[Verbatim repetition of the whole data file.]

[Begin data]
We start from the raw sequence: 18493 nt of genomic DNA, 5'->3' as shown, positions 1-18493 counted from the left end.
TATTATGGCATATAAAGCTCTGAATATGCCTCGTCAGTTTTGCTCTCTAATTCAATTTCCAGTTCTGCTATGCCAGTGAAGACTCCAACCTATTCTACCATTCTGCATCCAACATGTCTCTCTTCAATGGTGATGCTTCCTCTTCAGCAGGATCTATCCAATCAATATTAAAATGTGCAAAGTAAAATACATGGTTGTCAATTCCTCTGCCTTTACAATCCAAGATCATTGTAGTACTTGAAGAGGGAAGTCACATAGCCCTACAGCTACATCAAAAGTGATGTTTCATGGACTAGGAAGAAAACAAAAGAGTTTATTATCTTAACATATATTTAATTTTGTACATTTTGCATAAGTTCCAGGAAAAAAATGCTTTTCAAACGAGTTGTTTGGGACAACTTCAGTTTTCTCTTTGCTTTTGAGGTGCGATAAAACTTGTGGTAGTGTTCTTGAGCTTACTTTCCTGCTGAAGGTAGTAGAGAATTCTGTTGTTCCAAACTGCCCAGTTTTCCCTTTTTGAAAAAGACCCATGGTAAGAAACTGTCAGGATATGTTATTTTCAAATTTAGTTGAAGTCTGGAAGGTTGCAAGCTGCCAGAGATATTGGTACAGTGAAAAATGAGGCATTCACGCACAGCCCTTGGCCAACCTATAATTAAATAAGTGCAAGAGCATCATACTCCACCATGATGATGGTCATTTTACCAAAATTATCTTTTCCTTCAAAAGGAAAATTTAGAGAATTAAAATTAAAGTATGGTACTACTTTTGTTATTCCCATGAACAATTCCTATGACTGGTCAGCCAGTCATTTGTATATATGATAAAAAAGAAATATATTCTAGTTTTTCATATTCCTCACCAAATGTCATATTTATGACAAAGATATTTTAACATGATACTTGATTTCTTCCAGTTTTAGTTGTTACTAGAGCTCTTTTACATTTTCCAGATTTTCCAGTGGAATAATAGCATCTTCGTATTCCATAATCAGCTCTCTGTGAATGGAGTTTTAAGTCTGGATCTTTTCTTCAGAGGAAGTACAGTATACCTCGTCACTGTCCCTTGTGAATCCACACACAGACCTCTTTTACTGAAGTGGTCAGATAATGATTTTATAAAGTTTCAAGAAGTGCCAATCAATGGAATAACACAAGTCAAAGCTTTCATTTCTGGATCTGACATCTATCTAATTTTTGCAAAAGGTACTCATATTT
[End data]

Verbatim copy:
We start from the raw sequence: 18493 nt of genomic DNA, 5'->3' as shown, positions 1-18493 counted from the left end.
TATTATGGCATATAAAGCTCTGAATATGCCTCGTCAGTTTTGCTCTCTAATTCAATTTCCAGTTCTGCTATGCCAGTGAAGACTCCAACCTATTCTACCATTCTGCATCCAACATGTCTCTCTTCAATGGTGATGCTTCCTCTTCAGCAGGATCTATCCAATCAATATTAAAATGTGCAAAGTAAAATACATGGTTGTCAATTCCTCTGCCTTTACAATCCAAGATCATTGTAGTACTTGAAGAGGGAAGTCACATAGCCCTACAGCTACATCAAAAGTGATGTTTCATGGACTAGGAAGAAAACAAAAGAGTTTATTATCTTAACATATATTTAATTTTGTACATTTTGCATAAGTTCCAGGAAAAAAATGCTTTTCAAACGAGTTGTTTGGGACAACTTCAGTTTTCTCTTTGCTTTTGAGGTGCGATAAAACTTGTGGTAGTGTTCTTGAGCTTACTTTCCTGCTGAAGGTAGTAGAGAATTCTGTTGTTCCAAACTGCCCAGTTTTCCCTTTTTGAAAAAGACCCATGGTAAGAAACTGTCAGGATATGTTATTTTCAAATTTAGTTGAAGTCTGGAAGGTTGCAAGCTGCCAGAGATATTGGTACAGTGAAAAATGAGGCATTCACGCACAGCCCTTGGCCAACCTATAATTAAATAAGTGCAAGAGCATCATACTCCACCATGATGATGGTCATTTTACCAAAATTATCTTTTCCTTCAAAAGGAAAATTTAGAGAATTAAAATTAAAGTATGGTACTACTTTTGTTATTCCCATGAACAATTCCTATGACTGGTCAGCCAGTCATTTGTATATATGATAAAAAAGAAATATATTCTAGTTTTTCATATTCCTCACCAAATGTCATATTTATGACAAAGATATTTTAACATGATACTTGATTTCTTCCAGTTTTAGTTGTTACTAGAGCTCTTTTACATTTTCCAGATTTTCCAGTGGAATAATAGCATCTTCGTATTCCATAATCAGCTCTCTGTGAATGGAGTTTTAAGTCTGGATCTTTTCTTCAGAGGAAGTACAGTATACCTCGTCACTGTCCCTTGTGAATCCACACACAGACCTCTTTTACTGAAGTGGTCAGATAATGATTTTATAAAGTTTCAAGAAGTGCCAATCAATGGAATAACACAAGTCAAAGCTTTCATTTCTGGATCTGACATCTATCTAATTTTTGCAAAAGGTACTCATATTT